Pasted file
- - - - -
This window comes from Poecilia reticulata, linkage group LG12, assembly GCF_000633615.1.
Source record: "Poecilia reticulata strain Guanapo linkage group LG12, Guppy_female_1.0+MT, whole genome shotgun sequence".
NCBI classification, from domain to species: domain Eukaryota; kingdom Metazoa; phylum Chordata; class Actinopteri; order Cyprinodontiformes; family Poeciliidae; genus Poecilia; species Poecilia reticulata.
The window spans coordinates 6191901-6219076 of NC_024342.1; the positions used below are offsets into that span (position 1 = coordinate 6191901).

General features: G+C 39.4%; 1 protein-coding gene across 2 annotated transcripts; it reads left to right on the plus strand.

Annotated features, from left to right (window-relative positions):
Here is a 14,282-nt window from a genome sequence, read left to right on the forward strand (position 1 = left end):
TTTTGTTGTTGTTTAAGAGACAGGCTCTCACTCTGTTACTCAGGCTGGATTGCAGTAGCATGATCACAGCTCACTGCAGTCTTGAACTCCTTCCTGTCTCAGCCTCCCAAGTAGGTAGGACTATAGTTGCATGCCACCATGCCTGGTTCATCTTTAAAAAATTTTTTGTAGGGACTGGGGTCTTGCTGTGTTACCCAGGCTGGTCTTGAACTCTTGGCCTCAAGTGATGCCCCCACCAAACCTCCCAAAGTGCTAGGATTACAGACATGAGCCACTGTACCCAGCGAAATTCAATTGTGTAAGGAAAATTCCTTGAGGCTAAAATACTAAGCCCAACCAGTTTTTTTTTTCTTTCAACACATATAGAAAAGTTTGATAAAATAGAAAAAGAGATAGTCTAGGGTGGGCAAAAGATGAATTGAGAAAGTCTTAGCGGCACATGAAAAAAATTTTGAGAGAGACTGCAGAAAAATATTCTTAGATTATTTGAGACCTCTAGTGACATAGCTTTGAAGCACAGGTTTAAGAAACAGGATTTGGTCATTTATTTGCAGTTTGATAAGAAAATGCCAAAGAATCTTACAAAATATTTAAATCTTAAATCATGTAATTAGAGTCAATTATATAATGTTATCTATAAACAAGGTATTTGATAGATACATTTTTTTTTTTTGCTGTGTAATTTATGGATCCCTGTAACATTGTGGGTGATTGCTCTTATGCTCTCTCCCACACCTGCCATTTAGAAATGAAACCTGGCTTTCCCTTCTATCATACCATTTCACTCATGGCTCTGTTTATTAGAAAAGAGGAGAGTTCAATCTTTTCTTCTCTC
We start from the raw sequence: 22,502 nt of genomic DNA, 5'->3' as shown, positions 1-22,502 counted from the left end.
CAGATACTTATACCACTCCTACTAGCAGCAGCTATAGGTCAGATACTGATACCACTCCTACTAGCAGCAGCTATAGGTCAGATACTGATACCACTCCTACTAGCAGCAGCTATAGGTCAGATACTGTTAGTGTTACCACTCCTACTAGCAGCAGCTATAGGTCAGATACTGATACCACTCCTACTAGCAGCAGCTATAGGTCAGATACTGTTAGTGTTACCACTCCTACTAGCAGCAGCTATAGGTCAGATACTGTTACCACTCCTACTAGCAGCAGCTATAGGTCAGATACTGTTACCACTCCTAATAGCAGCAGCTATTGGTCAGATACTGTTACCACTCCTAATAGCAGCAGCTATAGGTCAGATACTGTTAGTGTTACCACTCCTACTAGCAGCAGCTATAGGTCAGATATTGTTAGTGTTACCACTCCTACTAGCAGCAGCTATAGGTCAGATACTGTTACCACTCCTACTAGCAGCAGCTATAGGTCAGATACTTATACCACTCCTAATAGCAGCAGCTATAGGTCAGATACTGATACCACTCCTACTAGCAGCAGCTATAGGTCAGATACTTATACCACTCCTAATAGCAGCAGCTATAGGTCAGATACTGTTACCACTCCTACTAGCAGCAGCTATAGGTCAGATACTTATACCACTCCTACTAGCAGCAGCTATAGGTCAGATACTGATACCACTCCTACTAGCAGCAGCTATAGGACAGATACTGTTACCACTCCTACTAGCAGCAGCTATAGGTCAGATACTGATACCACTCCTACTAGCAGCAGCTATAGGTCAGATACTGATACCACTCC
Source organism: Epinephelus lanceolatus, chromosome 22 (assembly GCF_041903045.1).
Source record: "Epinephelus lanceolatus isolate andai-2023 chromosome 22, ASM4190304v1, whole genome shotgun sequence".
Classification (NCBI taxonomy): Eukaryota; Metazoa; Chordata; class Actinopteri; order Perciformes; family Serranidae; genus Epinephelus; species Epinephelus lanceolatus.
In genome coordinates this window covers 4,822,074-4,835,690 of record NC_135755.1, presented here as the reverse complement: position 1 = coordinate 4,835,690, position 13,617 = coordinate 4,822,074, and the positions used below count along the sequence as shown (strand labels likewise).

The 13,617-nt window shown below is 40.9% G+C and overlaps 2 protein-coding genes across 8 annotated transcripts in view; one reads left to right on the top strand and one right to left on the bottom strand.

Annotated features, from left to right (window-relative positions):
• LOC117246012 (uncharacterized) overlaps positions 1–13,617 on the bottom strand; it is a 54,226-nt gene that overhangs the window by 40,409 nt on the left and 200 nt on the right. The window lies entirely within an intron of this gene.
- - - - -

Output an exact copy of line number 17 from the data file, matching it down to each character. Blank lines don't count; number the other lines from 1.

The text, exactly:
• LOC117246012 (uncharacterized) overlaps positions 1–13,617 on the bottom strand; it is a 54,226-nt gene that overhangs the window by 40,409 nt on the left and 200 nt on the right. The window lies entirely within an intron of this gene.